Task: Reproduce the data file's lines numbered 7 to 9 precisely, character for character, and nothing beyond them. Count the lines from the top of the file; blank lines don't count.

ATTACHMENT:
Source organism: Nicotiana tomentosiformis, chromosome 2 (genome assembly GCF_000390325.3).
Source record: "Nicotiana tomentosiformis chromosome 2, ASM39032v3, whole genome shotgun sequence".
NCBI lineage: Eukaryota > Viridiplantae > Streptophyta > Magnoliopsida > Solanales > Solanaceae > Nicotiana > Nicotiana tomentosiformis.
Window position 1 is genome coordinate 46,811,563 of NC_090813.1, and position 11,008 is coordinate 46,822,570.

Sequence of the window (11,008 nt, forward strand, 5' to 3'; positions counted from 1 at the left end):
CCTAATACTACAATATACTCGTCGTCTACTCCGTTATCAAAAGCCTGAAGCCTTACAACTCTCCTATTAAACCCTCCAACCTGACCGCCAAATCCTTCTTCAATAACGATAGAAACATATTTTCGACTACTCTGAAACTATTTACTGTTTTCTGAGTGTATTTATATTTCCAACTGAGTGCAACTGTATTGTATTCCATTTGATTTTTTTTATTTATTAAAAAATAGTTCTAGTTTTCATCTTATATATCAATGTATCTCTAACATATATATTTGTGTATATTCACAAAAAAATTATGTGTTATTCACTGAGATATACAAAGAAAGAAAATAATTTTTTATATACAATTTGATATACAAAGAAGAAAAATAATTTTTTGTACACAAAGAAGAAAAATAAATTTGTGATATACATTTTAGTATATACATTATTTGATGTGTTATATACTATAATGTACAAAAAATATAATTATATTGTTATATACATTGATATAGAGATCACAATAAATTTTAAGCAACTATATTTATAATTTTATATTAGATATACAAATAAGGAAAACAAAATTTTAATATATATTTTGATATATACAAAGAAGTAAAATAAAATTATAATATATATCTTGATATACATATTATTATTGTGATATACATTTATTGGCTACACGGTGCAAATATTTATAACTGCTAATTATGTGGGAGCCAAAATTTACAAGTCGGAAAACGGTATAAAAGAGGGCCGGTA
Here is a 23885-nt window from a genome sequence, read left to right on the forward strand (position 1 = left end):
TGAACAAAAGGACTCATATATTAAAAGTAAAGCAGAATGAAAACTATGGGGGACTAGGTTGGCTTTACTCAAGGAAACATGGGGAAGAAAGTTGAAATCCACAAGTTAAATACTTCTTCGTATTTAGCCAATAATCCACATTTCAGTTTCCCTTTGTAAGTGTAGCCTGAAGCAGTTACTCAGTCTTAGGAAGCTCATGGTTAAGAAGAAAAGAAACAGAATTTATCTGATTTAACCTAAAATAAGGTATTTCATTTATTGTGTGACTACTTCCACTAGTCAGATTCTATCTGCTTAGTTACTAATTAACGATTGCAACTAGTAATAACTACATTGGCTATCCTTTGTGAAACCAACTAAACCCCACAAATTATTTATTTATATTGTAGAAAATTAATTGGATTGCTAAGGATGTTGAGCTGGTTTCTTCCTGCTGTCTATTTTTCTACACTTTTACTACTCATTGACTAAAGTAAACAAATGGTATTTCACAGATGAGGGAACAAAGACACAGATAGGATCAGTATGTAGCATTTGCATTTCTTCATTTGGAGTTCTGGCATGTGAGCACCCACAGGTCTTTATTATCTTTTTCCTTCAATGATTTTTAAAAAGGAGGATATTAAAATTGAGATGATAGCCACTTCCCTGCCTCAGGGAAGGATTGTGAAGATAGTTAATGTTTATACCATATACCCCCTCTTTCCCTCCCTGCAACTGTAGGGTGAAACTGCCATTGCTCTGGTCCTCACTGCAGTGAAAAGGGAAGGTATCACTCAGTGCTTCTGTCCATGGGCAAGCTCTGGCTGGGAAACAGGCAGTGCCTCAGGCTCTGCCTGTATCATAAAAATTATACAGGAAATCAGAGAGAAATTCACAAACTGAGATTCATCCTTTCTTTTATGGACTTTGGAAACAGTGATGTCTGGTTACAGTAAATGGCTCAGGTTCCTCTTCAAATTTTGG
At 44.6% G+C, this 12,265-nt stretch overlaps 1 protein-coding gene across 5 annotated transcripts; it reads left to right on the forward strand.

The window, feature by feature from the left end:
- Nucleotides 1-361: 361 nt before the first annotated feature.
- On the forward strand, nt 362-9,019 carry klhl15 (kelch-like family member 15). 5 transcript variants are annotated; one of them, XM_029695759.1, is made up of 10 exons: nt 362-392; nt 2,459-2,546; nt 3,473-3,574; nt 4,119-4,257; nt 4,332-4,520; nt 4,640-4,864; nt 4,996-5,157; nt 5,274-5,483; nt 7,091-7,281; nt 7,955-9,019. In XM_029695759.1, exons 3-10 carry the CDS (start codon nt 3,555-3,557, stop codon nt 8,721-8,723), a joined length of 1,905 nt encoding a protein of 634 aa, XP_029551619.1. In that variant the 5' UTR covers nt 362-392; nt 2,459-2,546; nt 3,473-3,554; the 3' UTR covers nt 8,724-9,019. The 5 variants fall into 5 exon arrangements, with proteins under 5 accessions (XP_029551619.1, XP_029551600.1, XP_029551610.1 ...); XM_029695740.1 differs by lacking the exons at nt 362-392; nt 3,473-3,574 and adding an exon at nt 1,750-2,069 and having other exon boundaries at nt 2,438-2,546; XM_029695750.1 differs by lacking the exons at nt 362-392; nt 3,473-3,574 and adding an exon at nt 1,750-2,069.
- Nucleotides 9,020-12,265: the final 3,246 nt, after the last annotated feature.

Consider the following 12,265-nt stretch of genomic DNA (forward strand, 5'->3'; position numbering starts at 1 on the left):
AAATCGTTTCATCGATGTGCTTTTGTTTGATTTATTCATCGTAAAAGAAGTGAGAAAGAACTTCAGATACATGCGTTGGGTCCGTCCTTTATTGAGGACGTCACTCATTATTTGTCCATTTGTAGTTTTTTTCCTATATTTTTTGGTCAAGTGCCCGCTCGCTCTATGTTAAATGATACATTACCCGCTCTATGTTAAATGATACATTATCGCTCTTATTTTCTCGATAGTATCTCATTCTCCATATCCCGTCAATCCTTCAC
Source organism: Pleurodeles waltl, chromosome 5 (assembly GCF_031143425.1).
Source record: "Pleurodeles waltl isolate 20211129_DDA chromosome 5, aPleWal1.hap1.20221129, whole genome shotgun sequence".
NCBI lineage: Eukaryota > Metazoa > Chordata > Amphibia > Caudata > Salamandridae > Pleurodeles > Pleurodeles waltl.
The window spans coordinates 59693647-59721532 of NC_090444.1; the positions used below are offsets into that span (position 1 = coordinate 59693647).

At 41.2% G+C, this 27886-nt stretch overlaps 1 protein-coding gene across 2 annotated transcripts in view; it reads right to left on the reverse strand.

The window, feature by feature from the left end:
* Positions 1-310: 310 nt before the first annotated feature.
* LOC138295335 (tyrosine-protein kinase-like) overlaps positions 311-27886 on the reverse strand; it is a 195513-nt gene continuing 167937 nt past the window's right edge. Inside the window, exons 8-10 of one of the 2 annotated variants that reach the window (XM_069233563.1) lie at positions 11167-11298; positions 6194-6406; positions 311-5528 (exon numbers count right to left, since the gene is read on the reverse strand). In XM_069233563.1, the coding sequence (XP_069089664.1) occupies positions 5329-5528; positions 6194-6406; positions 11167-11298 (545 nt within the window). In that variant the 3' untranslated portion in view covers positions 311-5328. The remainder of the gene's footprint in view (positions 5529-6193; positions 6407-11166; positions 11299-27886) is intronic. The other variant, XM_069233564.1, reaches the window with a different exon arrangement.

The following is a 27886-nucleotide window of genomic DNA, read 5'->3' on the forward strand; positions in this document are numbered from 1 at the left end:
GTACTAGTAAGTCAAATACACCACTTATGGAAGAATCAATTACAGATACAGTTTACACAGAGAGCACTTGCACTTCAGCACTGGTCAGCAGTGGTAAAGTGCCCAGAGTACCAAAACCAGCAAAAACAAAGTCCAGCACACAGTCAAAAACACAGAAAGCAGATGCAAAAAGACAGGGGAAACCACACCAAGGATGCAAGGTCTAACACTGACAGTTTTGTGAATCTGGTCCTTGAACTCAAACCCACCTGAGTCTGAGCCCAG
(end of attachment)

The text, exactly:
Here is a 23885-nt window from a genome sequence, read left to right on the forward strand (position 1 = left end):
TGAACAAAAGGACTCATATATTAAAAGTAAAGCAGAATGAAAACTATGGGGGACTAGGTTGGCTTTACTCAAGGAAACATGGGGAAGAAAGTTGAAATCCACAAGTTAAATACTTCTTCGTATTTAGCCAATAATCCACATTTCAGTTTCCCTTTGTAAGTGTAGCCTGAAGCAGTTACTCAGTCTTAGGAAGCTCATGGTTAAGAAGAAAAGAAACAGAATTTATCTGATTTAACCTAAAATAAGGTATTTCATTTATTGTGTGACTACTTCCACTAGTCAGATTCTATCTGCTTAGTTACTAATTAACGATTGCAACTAGTAATAACTACATTGGCTATCCTTTGTGAAACCAACTAAACCCCACAAATTATTTATTTATATTGTAGAAAATTAATTGGATTGCTAAGGATGTTGAGCTGGTTTCTTCCTGCTGTCTATTTTTCTACACTTTTACTACTCATTGACTAAAGTAAACAAATGGTATTTCACAGATGAGGGAACAAAGACACAGATAGGATCAGTATGTAGCATTTGCATTTCTTCATTTGGAGTTCTGGCATGTGAGCACCCACAGGTCTTTATTATCTTTTTCCTTCAATGATTTTTAAAAAGGAGGATATTAAAATTGAGATGATAGCCACTTCCCTGCCTCAGGGAAGGATTGTGAAGATAGTTAATGTTTATACCATATACCCCCTCTTTCCCTCCCTGCAACTGTAGGGTGAAACTGCCATTGCTCTGGTCCTCACTGCAGTGAAAAGGGAAGGTATCACTCAGTGCTTCTGTCCATGGGCAAGCTCTGGCTGGGAAACAGGCAGTGCCTCAGGCTCTGCCTGTATCATAAAAATTATACAGGAAATCAGAGAGAAATTCACAAACTGAGATTCATCCTTTCTTTTATGGACTTTGGAAACAGTGATGTCTGGTTACAGTAAATGGCTCAGGTTCCTCTTCAAATTTTGG
At 44.6% G+C, this 12,265-nt stretch overlaps 1 protein-coding gene across 5 annotated transcripts; it reads left to right on the forward strand.